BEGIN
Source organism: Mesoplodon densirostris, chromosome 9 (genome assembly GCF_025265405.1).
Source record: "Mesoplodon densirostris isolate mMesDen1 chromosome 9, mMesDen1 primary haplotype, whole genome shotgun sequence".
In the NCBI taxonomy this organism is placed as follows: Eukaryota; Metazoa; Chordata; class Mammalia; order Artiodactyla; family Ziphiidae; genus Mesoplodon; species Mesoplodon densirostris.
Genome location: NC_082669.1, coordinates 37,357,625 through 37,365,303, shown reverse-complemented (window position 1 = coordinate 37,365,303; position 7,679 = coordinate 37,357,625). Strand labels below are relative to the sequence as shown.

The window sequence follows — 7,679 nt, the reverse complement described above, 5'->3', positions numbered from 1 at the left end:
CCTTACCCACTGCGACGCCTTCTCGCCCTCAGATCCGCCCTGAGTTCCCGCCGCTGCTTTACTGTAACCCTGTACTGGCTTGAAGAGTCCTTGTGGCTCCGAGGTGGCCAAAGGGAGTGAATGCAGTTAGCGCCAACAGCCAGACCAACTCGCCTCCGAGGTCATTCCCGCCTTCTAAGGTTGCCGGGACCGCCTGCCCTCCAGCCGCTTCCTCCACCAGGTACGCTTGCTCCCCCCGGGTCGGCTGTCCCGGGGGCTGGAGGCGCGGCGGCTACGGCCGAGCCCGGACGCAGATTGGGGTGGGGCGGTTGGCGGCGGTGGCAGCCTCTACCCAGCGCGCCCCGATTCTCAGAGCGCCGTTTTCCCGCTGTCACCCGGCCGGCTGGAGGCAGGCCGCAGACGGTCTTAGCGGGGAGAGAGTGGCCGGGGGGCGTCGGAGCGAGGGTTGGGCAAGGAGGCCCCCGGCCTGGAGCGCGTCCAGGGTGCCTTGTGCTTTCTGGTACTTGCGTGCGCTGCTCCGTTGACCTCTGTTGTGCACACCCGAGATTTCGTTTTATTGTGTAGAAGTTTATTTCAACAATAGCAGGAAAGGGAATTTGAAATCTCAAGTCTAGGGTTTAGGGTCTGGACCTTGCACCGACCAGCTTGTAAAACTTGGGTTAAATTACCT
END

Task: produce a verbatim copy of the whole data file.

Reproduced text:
Source organism: Mesoplodon densirostris, chromosome 9 (genome assembly GCF_025265405.1).
Source record: "Mesoplodon densirostris isolate mMesDen1 chromosome 9, mMesDen1 primary haplotype, whole genome shotgun sequence".
In the NCBI taxonomy this organism is placed as follows: Eukaryota; Metazoa; Chordata; class Mammalia; order Artiodactyla; family Ziphiidae; genus Mesoplodon; species Mesoplodon densirostris.
Genome location: NC_082669.1, coordinates 37,357,625 through 37,365,303, shown reverse-complemented (window position 1 = coordinate 37,365,303; position 7,679 = coordinate 37,357,625). Strand labels below are relative to the sequence as shown.

The window sequence follows — 7,679 nt, the reverse complement described above, 5'->3', positions numbered from 1 at the left end:
CCTTACCCACTGCGACGCCTTCTCGCCCTCAGATCCGCCCTGAGTTCCCGCCGCTGCTTTACTGTAACCCTGTACTGGCTTGAAGAGTCCTTGTGGCTCCGAGGTGGCCAAAGGGAGTGAATGCAGTTAGCGCCAACAGCCAGACCAACTCGCCTCCGAGGTCATTCCCGCCTTCTAAGGTTGCCGGGACCGCCTGCCCTCCAGCCGCTTCCTCCACCAGGTACGCTTGCTCCCCCCGGGTCGGCTGTCCCGGGGGCTGGAGGCGCGGCGGCTACGGCCGAGCCCGGACGCAGATTGGGGTGGGGCGGTTGGCGGCGGTGGCAGCCTCTACCCAGCGCGCCCCGATTCTCAGAGCGCCGTTTTCCCGCTGTCACCCGGCCGGCTGGAGGCAGGCCGCAGACGGTCTTAGCGGGGAGAGAGTGGCCGGGGGGCGTCGGAGCGAGGGTTGGGCAAGGAGGCCCCCGGCCTGGAGCGCGTCCAGGGTGCCTTGTGCTTTCTGGTACTTGCGTGCGCTGCTCCGTTGACCTCTGTTGTGCACACCCGAGATTTCGTTTTATTGTGTAGAAGTTTATTTCAACAATAGCAGGAAAGGGAATTTGAAATCTCAAGTCTAGGGTTTAGGGTCTGGACCTTGCACCGACCAGCTTGTAAAACTTGGGTTAAATTACCT